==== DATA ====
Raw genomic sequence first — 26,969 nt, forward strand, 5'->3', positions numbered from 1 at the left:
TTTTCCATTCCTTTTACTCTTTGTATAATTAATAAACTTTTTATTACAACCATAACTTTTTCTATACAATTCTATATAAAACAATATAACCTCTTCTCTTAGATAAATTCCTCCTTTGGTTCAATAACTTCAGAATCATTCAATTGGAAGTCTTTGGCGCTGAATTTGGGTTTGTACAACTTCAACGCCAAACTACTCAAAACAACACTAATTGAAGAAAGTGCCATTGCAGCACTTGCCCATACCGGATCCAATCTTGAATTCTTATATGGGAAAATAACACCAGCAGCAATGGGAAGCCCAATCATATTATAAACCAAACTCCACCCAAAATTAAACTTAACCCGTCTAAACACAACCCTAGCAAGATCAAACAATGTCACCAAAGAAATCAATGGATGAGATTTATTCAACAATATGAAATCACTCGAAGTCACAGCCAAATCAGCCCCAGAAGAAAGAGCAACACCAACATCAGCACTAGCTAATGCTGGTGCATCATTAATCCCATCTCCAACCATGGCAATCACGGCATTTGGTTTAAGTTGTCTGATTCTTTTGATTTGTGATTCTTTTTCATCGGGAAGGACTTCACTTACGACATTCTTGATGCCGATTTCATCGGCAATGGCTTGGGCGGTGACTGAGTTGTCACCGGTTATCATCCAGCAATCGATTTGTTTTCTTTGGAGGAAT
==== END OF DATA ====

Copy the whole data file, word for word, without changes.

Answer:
Raw genomic sequence first — 26,969 nt, forward strand, 5'->3', positions numbered from 1 at the left:
TTTTCCATTCCTTTTACTCTTTGTATAATTAATAAACTTTTTATTACAACCATAACTTTTTCTATACAATTCTATATAAAACAATATAACCTCTTCTCTTAGATAAATTCCTCCTTTGGTTCAATAACTTCAGAATCATTCAATTGGAAGTCTTTGGCGCTGAATTTGGGTTTGTACAACTTCAACGCCAAACTACTCAAAACAACACTAATTGAAGAAAGTGCCATTGCAGCACTTGCCCATACCGGATCCAATCTTGAATTCTTATATGGGAAAATAACACCAGCAGCAATGGGAAGCCCAATCATATTATAAACCAAACTCCACCCAAAATTAAACTTAACCCGTCTAAACACAACCCTAGCAAGATCAAACAATGTCACCAAAGAAATCAATGGATGAGATTTATTCAACAATATGAAATCACTCGAAGTCACAGCCAAATCAGCCCCAGAAGAAAGAGCAACACCAACATCAGCACTAGCTAATGCTGGTGCATCATTAATCCCATCTCCAACCATGGCAATCACGGCATTTGGTTTAAGTTGTCTGATTCTTTTGATTTGTGATTCTTTTTCATCGGGAAGGACTTCACTTACGACATTCTTGATGCCGATTTCATCGGCAATGGCTTGGGCGGTGACTGAGTTGTCACCGGTTATCATCCAGCAATCGATTTGTTTTCTTTGGAGGAAT